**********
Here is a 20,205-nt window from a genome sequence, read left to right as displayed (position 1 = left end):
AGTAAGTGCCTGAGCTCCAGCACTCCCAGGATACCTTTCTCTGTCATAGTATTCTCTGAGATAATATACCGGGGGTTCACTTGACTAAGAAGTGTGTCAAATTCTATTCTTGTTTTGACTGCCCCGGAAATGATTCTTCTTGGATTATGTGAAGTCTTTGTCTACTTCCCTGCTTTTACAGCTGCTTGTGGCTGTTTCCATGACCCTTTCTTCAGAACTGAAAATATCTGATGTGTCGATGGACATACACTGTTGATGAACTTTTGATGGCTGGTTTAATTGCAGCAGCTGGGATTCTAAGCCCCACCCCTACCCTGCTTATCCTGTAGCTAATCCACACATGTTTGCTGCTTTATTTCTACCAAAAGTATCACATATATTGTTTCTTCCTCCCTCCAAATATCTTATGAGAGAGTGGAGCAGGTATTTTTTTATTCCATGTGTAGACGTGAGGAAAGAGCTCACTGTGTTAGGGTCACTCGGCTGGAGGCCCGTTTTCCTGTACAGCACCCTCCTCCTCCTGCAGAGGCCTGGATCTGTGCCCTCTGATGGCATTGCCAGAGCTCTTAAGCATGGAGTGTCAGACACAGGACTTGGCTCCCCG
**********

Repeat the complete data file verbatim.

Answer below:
Here is a 20,205-nt window from a genome sequence, read left to right as displayed (position 1 = left end):
AGTAAGTGCCTGAGCTCCAGCACTCCCAGGATACCTTTCTCTGTCATAGTATTCTCTGAGATAATATACCGGGGGTTCACTTGACTAAGAAGTGTGTCAAATTCTATTCTTGTTTTGACTGCCCCGGAAATGATTCTTCTTGGATTATGTGAAGTCTTTGTCTACTTCCCTGCTTTTACAGCTGCTTGTGGCTGTTTCCATGACCCTTTCTTCAGAACTGAAAATATCTGATGTGTCGATGGACATACACTGTTGATGAACTTTTGATGGCTGGTTTAATTGCAGCAGCTGGGATTCTAAGCCCCACCCCTACCCTGCTTATCCTGTAGCTAATCCACACATGTTTGCTGCTTTATTTCTACCAAAAGTATCACATATATTGTTTCTTCCTCCCTCCAAATATCTTATGAGAGAGTGGAGCAGGTATTTTTTTATTCCATGTGTAGACGTGAGGAAAGAGCTCACTGTGTTAGGGTCACTCGGCTGGAGGCCCGTTTTCCTGTACAGCACCCTCCTCCTCCTGCAGAGGCCTGGATCTGTGCCCTCTGATGGCATTGCCAGAGCTCTTAAGCATGGAGTGTCAGACACAGGACTTGGCTCCCCG